DNA offers hard evidence of malaria in Roman Empire

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A DNA analysis of 2,000-year-old teeth unearthed from an Italian graveyard has offered hard evidence that malaria existed during the Roman Empire, researchers said Monday.

The findings are based on mitochondrial DNA — genetic material inherited from one’s mother — extracted from teeth belonging to 58 adults and 10 children at three imperial-period Italian cemeteries, their report in the journal Current Biology said.

Two of the adults in the cemeteries, which date to the 1st and 3rd centuries, were found to have genomic evidence of malaria.

Specifically, it was the kind that today causes disease from the parasite Plasmodium falciparum.

“There is extensive written evidence describing fevers that sound like malaria in ancient Greece and Rome, but the specific malaria species responsible is unknown,” said Stephanie Marciniak of Pennsylvania State University.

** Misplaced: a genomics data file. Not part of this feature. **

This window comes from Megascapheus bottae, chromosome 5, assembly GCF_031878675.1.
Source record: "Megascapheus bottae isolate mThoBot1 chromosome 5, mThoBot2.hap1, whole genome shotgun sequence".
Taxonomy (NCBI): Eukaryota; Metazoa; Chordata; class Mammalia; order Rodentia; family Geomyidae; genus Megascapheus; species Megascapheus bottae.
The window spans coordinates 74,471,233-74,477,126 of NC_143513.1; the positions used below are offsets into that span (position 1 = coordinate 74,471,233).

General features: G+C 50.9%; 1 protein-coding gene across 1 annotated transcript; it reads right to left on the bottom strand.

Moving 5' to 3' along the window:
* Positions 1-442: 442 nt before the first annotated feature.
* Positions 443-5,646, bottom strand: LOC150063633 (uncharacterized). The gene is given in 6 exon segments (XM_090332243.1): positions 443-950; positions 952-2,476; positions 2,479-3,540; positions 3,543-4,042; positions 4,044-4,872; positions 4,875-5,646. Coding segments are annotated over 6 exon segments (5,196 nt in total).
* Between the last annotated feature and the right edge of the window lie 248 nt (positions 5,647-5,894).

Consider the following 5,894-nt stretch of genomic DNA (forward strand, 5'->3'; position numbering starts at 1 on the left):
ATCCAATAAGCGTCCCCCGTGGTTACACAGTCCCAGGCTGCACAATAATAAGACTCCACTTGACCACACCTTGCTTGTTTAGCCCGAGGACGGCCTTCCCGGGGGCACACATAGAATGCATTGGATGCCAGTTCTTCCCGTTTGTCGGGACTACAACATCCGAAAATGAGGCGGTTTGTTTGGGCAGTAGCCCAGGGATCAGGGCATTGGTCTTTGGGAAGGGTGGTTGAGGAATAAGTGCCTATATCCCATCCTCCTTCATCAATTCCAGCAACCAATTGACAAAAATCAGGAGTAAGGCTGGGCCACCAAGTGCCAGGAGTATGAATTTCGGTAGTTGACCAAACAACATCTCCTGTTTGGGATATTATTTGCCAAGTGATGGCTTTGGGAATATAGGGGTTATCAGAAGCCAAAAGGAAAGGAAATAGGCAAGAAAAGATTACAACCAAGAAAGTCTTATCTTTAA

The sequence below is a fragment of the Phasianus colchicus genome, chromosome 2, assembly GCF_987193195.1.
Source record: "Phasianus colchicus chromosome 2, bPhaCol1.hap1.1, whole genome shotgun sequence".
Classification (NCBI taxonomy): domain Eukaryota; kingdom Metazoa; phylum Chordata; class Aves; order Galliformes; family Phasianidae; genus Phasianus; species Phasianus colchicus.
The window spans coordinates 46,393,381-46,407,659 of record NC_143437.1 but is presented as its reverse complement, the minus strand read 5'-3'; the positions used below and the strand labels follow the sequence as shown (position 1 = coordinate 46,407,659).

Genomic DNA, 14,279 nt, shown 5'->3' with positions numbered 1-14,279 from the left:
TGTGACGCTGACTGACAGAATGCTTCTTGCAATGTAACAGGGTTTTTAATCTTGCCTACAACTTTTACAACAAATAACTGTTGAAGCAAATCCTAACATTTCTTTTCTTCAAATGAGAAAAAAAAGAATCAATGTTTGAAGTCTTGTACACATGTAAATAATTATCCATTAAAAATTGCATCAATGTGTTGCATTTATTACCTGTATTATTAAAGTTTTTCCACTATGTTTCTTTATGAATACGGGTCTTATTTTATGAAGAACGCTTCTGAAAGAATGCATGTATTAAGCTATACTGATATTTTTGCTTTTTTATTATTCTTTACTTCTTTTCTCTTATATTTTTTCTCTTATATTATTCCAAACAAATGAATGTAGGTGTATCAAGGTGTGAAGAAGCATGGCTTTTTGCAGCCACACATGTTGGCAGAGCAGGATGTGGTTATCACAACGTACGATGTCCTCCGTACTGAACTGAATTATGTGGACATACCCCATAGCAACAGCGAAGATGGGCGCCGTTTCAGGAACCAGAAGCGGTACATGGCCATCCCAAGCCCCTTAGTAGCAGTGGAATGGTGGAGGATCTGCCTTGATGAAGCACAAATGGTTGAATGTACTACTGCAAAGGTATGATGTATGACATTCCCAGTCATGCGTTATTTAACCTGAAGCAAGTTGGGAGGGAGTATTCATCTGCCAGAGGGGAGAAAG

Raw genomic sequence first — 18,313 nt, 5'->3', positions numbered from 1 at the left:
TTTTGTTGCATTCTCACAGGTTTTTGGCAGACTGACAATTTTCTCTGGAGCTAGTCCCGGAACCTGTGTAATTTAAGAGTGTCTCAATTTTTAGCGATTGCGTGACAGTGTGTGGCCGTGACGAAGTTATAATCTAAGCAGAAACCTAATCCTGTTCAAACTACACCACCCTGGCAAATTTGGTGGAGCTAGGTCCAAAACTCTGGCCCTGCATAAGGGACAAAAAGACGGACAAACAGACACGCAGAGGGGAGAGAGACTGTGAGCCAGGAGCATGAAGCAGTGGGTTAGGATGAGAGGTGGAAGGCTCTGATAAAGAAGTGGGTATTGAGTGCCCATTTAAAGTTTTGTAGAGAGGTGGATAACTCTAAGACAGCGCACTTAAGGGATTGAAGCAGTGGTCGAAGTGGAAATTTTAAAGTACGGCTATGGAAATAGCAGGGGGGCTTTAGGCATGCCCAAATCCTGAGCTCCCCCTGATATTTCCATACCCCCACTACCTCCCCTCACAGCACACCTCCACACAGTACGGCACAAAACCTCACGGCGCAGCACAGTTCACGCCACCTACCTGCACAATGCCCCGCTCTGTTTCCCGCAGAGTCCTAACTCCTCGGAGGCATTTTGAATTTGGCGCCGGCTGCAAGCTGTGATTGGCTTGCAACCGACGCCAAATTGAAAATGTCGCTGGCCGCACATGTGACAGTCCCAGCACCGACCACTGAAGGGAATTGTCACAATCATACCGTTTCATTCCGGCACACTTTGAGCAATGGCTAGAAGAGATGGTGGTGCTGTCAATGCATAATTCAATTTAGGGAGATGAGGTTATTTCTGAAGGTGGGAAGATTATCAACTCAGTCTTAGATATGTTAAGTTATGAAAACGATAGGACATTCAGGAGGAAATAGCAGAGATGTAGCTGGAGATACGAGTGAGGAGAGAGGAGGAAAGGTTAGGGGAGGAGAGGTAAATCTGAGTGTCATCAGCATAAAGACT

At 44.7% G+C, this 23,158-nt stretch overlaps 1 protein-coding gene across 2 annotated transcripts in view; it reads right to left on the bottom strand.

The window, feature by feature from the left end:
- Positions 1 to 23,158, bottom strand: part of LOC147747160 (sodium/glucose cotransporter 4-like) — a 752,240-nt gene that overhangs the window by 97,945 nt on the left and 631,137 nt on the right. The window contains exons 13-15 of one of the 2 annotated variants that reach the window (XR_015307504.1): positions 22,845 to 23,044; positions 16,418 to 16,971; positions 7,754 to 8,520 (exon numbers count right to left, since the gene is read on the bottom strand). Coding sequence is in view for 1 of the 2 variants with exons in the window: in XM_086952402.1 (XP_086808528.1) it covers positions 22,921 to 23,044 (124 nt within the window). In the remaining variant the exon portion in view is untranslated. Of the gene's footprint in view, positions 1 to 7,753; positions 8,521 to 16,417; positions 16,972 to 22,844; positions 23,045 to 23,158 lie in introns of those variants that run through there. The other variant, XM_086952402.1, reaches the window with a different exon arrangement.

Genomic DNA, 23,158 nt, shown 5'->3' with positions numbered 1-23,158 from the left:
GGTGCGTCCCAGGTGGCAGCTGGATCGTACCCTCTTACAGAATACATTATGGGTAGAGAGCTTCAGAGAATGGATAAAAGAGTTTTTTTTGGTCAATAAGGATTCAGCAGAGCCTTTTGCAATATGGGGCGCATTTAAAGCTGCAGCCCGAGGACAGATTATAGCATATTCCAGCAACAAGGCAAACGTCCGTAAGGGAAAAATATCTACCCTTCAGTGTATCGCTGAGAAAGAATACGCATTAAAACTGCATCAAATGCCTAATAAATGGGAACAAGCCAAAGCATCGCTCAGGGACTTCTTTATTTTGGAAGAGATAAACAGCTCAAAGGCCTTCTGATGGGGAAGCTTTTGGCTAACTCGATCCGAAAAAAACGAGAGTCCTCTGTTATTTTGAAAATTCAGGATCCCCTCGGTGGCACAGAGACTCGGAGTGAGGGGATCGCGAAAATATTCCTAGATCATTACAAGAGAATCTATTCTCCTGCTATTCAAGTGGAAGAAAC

“Our data confirm that the species was likely Plasmodium falciparum, and that it affected people in different ecological and cultural environments.”

Malaria currently kills nearly 450,000 people every year, the majority of them children under the age of five.

Researchers still do not know much about malaria in the Roman Empire, including whether it was a native disease or sporadically imported.

The first DNA evidence of malaria in ancient Rome was detected in 2001 in the skeleton of a child estimated to be 1,500 years old.

The latest study suggests malaria was more widespread than previously known.

“Malaria was likely a significant historical pathogen that caused widespread death in ancient Rome,” said study author Hendrik Poinar, director of McMaster’s University Ancient DNA Centre.

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